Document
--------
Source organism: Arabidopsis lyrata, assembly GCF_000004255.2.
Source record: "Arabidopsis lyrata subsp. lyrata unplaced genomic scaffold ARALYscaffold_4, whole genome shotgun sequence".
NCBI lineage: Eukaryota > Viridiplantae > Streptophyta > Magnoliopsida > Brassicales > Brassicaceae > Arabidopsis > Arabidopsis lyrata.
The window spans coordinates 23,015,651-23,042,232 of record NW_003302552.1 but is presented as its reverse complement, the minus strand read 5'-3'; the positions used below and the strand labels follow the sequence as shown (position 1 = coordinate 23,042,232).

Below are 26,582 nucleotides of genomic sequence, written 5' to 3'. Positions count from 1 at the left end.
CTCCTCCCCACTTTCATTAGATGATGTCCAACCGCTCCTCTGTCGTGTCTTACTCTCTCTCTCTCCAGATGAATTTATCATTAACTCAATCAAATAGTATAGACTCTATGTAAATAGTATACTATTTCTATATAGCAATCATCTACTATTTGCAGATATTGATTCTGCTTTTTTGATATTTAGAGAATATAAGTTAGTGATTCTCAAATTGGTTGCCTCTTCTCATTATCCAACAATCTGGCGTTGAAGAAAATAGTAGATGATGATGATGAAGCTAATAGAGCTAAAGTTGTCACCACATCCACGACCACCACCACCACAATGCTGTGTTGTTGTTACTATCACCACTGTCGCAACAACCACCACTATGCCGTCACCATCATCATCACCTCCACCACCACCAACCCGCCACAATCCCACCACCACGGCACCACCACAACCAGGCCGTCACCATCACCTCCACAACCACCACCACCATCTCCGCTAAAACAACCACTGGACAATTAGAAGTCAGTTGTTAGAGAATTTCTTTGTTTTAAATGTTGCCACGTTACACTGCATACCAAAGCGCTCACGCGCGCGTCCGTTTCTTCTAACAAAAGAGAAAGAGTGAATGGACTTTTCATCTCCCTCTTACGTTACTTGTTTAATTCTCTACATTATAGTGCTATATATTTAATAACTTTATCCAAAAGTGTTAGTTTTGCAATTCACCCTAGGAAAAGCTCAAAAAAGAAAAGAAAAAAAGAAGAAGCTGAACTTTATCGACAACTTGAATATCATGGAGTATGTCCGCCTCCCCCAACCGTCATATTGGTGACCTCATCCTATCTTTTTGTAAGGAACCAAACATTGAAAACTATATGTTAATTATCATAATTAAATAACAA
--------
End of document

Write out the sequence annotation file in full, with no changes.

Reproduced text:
Source organism: Arabidopsis lyrata, assembly GCF_000004255.2.
Source record: "Arabidopsis lyrata subsp. lyrata unplaced genomic scaffold ARALYscaffold_4, whole genome shotgun sequence".
NCBI lineage: Eukaryota > Viridiplantae > Streptophyta > Magnoliopsida > Brassicales > Brassicaceae > Arabidopsis > Arabidopsis lyrata.
The window spans coordinates 23,015,651-23,042,232 of record NW_003302552.1 but is presented as its reverse complement, the minus strand read 5'-3'; the positions used below and the strand labels follow the sequence as shown (position 1 = coordinate 23,042,232).

Below are 26,582 nucleotides of genomic sequence, written 5' to 3'. Positions count from 1 at the left end.
CTCCTCCCCACTTTCATTAGATGATGTCCAACCGCTCCTCTGTCGTGTCTTACTCTCTCTCTCTCCAGATGAATTTATCATTAACTCAATCAAATAGTATAGACTCTATGTAAATAGTATACTATTTCTATATAGCAATCATCTACTATTTGCAGATATTGATTCTGCTTTTTTGATATTTAGAGAATATAAGTTAGTGATTCTCAAATTGGTTGCCTCTTCTCATTATCCAACAATCTGGCGTTGAAGAAAATAGTAGATGATGATGATGAAGCTAATAGAGCTAAAGTTGTCACCACATCCACGACCACCACCACCACAATGCTGTGTTGTTGTTACTATCACCACTGTCGCAACAACCACCACTATGCCGTCACCATCATCATCACCTCCACCACCACCAACCCGCCACAATCCCACCACCACGGCACCACCACAACCAGGCCGTCACCATCACCTCCACAACCACCACCACCATCTCCGCTAAAACAACCACTGGACAATTAGAAGTCAGTTGTTAGAGAATTTCTTTGTTTTAAATGTTGCCACGTTACACTGCATACCAAAGCGCTCACGCGCGCGTCCGTTTCTTCTAACAAAAGAGAAAGAGTGAATGGACTTTTCATCTCCCTCTTACGTTACTTGTTTAATTCTCTACATTATAGTGCTATATATTTAATAACTTTATCCAAAAGTGTTAGTTTTGCAATTCACCCTAGGAAAAGCTCAAAAAAGAAAAGAAAAAAAGAAGAAGCTGAACTTTATCGACAACTTGAATATCATGGAGTATGTCCGCCTCCCCCAACCGTCATATTGGTGACCTCATCCTATCTTTTTGTAAGGAACCAAACATTGAAAACTATATGTTAATTATCATAATTAAATAACAA